• Primera Liga

Messi tax fraud claims 'a mistake'

ESPN staff
June 13, 2013
A lawyer explains the Lionel Messi tax fraud case

Lionel Messi's father Jorge says claims that his son has defrauded the Spanish state of more than €4 million in taxes are "a mistake".

It emerged in the Catalan media on Wednesday that tax authorities in Barcelona were to bring a case against both Messis over unpaid taxes between 2007 and 2009, with the prosecutor in the case claiming to El Periodico that front companies in tax havens had been used to hide image rights payments from the authorities' view.

Jorge, named in the claim as Lionel was a minor in 2007, told AS that he did not understand how such a case could be brought, but he was sure his son's legal and financial experts would sort it out.

"This is all a mistake," he said. "It should have been spoken about with the accountants and legal people, who will clear it up. I have already spoken with our lawyers so that they resolve this, but I do not understand anything that is happening. I do not look after these matters, I am a resident of Argentina."

Jorge added there had been no need to discuss the developments with his son, who is currently on international duty.

"I have not yet spoken with Leo, I do not need to as this is a mistake," he said. "Why would I go and scare him?"

Under Spanish law tax prosecutors first build a case, then take it to a judge who decides if charges should be brought. Messi's Catalan legal advisors Juarez Veneciana said on Wednesday evening that they had not yet received any notice of a pending problem, having only heard something might be up through the media.

"We want to express our surprise at the news published in the media, given that neither our client nor ourselves have received any notification from the tax authorities in relation to what has been published," a spokesperson told Marca.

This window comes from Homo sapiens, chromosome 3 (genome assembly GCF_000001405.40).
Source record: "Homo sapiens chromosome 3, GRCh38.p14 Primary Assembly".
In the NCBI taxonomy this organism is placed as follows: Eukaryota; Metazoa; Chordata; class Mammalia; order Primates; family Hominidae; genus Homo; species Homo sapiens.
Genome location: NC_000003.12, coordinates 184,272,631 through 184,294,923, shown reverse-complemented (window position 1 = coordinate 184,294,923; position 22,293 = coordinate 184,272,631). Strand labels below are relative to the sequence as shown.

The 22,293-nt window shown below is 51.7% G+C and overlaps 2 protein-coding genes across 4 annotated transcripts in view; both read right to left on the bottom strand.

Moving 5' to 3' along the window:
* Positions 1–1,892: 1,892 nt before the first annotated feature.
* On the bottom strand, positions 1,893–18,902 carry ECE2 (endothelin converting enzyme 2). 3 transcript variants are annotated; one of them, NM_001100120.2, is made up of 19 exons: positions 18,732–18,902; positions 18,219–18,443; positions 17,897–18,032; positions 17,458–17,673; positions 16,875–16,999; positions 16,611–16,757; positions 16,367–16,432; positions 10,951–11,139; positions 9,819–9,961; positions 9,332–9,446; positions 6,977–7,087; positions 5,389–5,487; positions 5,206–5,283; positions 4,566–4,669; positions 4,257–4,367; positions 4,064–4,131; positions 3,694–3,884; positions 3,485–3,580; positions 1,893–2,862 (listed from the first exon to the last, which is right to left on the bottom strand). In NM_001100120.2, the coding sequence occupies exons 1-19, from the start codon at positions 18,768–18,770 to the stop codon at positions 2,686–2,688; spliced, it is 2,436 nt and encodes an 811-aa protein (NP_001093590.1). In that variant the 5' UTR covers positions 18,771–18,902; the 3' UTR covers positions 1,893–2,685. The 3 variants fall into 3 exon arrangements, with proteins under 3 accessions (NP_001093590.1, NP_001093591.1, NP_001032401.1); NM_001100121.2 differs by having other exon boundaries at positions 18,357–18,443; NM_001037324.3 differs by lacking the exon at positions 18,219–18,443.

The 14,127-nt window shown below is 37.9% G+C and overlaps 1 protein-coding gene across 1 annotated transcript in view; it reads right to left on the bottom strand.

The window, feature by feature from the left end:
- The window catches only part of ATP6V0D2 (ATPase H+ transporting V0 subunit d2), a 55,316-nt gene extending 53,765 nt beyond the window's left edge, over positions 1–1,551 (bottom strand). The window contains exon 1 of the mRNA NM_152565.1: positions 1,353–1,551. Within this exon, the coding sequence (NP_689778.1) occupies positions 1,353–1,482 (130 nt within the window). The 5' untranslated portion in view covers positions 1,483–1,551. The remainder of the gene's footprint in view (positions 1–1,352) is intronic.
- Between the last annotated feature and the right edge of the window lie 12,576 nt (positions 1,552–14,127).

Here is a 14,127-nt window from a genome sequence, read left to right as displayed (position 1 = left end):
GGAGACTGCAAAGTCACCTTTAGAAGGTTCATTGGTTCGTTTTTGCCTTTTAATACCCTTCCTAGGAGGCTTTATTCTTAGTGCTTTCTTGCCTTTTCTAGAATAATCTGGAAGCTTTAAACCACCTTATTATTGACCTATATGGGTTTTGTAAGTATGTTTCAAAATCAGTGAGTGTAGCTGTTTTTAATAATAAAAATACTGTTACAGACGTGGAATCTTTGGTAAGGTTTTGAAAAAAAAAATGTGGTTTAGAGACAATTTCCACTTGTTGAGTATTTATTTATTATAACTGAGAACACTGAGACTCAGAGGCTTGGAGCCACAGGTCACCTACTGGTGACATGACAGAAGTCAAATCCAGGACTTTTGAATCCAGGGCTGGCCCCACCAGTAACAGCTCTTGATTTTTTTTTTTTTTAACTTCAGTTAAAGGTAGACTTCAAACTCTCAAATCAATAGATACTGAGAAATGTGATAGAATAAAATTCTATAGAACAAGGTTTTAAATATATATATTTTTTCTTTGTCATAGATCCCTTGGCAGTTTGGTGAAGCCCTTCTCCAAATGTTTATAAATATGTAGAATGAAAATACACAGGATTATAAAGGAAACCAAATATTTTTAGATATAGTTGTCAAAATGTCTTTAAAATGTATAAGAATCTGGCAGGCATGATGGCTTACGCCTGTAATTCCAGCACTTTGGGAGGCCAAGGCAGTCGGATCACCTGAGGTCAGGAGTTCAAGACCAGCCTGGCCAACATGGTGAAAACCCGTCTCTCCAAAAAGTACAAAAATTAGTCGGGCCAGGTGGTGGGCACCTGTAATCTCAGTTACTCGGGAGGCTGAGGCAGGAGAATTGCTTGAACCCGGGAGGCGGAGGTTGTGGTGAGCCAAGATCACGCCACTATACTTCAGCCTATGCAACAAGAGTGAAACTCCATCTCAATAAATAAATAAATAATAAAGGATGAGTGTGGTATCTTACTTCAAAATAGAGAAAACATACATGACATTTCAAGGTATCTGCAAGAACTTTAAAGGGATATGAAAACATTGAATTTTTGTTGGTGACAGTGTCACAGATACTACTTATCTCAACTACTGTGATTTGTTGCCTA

"[Messi] has always followed punctually his tax obligations and will continue to do so in future. As his legal and tax advisors, we will take all the appropriate legal actions against the claim from the tax authorities and we trust fully in justice."

While more sensational parts of the Spanish media have rushed to point out that tax fraud carries a potential jail sentence of six years, such a punishment is very unlikely in this case.

In recent years a large number of sportspeople, including Luis Figo, Davor Suker, Lass Diarra, Samuel Eto'o, Rafael Nadal and Arantxa Sanchez Vicario have had their tax situations investigated. Figo, Suker and Sanchez Vicario were all ordered to make payments including penalties.

El Pais say that Eto'o's case, from 2006 to 2009, is most similar to Messi's alleged one as it involved image rights revenues being paid via companies outside Spain while he played at Barcelona. The Cameroon international - now at Anzhi Makhachkala - has blamed his ex-agent for badly advising him. That case has yet to be ruled upon.

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